On the absence of power lines, a travelog from Skamania

chairs on a grass hill overlooking river and surrounding hills in a pink dusk.

People have lived along this river for ten millennia. In several indigenous languages, its name translates to ‘big river;’ in Upper Chinook, the name is Wimahl, in Sahaptin, Nch’iWana or Nchi wana, in Sinixt swah’netk’qhu. The the north bank is Skamania, which comes from the word for ‘swift waters’ in Upper Chinook.

Seven took this photo from a gorge carved years ago near the Bridge of the Gods. Ours was a spirited and wonderful visit. The waters were calm, the winds did pickup. We hiked daily.

Upon return, I notice the photographs documenting our stay at a picturesque lodge are absent of power lines. The two thousand kilometer river has been damned and drudged: homes, sacred lands, farms, petroglyphs, islands, they are under warm reservoirs now; the river is dammed 14 times and produces 44% of the US total hydroelectricity. The river was also used to run two nuclear power plants, including Hanford — the most contaminated land in the U.S.

The salmon are endangered, they cannot reach their spanning grounds. The orcas are dying.

Calls for water justice among indigenous activists have fought this, there are efforts to remove dams not far from where this picture was taken. Elsewhere dams have been removed and a Klickitat tribal leader was reported by Oregon Public Broadcasting in 2019 as saying the fish have rebounded. Change changes.

At the same time, hydropower is said to be a renewable, and cleanish, energy source — though this classification is importantly contested, as @Jennifer Lenhart, a dear friend, pointed out (read the exchange in a version of this post on Instagram https://www.instagram.com/p/CPm5NNot4Uy/). How can big dams be renewable energy when they have devastated the big river’s watersheds, pushed animals to extinction, and release methane?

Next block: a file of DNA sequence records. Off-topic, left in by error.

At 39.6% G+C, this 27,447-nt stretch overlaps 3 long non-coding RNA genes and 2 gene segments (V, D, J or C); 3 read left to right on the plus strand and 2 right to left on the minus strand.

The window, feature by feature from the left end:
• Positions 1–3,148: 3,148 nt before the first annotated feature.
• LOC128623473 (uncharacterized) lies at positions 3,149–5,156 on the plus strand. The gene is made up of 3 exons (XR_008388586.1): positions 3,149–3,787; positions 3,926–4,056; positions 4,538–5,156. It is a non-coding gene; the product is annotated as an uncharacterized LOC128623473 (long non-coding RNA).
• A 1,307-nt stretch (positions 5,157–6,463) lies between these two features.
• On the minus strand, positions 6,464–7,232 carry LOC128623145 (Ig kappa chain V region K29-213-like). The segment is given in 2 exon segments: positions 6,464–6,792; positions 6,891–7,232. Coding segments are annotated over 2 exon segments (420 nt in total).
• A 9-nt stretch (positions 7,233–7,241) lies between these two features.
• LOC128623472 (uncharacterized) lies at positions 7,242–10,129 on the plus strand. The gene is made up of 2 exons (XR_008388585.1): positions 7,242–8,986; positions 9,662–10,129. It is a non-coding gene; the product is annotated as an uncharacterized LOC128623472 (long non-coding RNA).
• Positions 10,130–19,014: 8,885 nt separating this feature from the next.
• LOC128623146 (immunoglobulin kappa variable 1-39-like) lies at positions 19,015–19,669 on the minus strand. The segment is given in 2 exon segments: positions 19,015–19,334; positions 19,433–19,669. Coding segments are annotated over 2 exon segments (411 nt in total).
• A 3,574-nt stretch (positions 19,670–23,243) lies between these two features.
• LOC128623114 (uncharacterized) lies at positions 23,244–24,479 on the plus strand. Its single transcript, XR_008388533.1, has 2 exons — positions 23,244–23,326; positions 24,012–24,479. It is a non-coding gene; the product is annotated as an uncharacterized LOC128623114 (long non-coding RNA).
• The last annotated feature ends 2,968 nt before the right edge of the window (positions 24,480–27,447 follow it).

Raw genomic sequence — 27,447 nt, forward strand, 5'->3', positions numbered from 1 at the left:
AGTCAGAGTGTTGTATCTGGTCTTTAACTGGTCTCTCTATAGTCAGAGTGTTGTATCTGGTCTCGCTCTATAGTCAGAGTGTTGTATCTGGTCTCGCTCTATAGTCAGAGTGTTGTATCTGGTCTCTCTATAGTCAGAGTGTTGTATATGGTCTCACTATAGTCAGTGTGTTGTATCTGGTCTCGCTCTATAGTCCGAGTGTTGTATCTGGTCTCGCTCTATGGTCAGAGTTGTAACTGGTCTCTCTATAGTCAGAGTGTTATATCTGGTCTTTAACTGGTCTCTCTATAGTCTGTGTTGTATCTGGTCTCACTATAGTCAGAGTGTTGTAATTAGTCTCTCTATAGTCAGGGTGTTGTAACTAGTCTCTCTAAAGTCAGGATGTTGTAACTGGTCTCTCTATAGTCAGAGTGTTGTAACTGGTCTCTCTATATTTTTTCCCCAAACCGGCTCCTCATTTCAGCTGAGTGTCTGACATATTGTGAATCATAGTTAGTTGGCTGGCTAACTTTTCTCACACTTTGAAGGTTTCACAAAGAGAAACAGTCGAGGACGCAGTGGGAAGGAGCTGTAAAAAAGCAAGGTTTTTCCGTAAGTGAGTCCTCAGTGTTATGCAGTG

Now in the city, complicated feelings and sadnesses arise in me as I use lights powered by the Columbia and remember the laughter we shared along the banks. I believe in my skin that honoring the fragility and sacredness of our sustenance is centerpiece to change. The power of this is beautifully evoked when I read poetry as long as the river, the book beholden by poets and water activists Rita Wong and Fred Wah, about the Columbia River. Listen and the river “tugs on our small spirits” (p. 119).

Image description: chairs on a grass hill overlooking river and surrounding hills in a pink dusk.

#skamanialodge #columbiarivergorge #waterjustice #renewableenergy #salmon #removedams #saveorcas #warmingrivers #columbiariverkeeper


“Columbia River: Lifeblood of the Pacific Northwest,” Columbia River Keeper. Last accessed at: https://web.archive.org/web/20120924004400/http://columbiariverkeeper.org/the-river/

Flatt, Courtney (Oct. 14, 2019) “Northwest Tribes Call For Removal Of Lower Columbia River Dams,” Oregon Public Broadcasting. Last accessed at: https://www.opb.org/news/article/pacific-northwest-tribes-remove-columbia-river-dams/

Geranios, Nicholas K. (May 27, 2021) “12 Northwest tribes say they are united to save salmon,” Oregon Public Broadcasting (Associated Press)
Last accessed at: https://www.opb.org/article/2021/05/27/twelve-northwest-tribes-say-they-are-united-to-save-salmon/

Lillis, Kevin (June 27, 2014). “The Columbia River Basin Provides More Than 40% of Total U.S. Hydroelectric Generation,” U.S. Energy Information Agency. Archived from the original on June 9, 2017.

Wikipedia editors (no date) “Columbia River,” English Wikipedia. Featured article (2017). Last accessed at: https://en.wikipedia.org/w/index.php?title=Columbia_River&oldid=1020912611

Wong, Rita, and Fred Wah. (2018) beholden: a poem as long as the river. Vancouver, British Columbia, Canada: Talonbooks.



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